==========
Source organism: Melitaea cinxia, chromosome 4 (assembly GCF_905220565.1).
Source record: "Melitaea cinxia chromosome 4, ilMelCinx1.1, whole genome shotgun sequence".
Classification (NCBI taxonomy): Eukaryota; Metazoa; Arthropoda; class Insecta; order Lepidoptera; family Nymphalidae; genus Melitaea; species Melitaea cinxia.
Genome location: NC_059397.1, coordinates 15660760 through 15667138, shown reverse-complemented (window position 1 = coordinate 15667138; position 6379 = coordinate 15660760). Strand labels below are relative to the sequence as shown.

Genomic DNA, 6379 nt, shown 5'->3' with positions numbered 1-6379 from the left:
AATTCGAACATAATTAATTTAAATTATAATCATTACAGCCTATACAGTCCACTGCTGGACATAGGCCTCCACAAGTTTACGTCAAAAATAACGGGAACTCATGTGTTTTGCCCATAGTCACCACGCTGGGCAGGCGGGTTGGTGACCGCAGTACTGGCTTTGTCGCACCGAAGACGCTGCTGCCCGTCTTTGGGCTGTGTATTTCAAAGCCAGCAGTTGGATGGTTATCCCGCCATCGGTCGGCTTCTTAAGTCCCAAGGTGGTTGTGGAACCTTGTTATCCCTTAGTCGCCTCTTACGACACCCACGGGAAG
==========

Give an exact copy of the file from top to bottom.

Source organism: Melitaea cinxia, chromosome 4 (assembly GCF_905220565.1).
Source record: "Melitaea cinxia chromosome 4, ilMelCinx1.1, whole genome shotgun sequence".
Classification (NCBI taxonomy): Eukaryota; Metazoa; Arthropoda; class Insecta; order Lepidoptera; family Nymphalidae; genus Melitaea; species Melitaea cinxia.
Genome location: NC_059397.1, coordinates 15660760 through 15667138, shown reverse-complemented (window position 1 = coordinate 15667138; position 6379 = coordinate 15660760). Strand labels below are relative to the sequence as shown.

Genomic DNA, 6379 nt, shown 5'->3' with positions numbered 1-6379 from the left:
AATTCGAACATAATTAATTTAAATTATAATCATTACAGCCTATACAGTCCACTGCTGGACATAGGCCTCCACAAGTTTACGTCAAAAATAACGGGAACTCATGTGTTTTGCCCATAGTCACCACGCTGGGCAGGCGGGTTGGTGACCGCAGTACTGGCTTTGTCGCACCGAAGACGCTGCTGCCCGTCTTTGGGCTGTGTATTTCAAAGCCAGCAGTTGGATGGTTATCCCGCCATCGGTCGGCTTCTTAAGTCCCAAGGTGGTTGTGGAACCTTGTTATCCCTTAGTCGCCTCTTACGACACCCACGGGAAG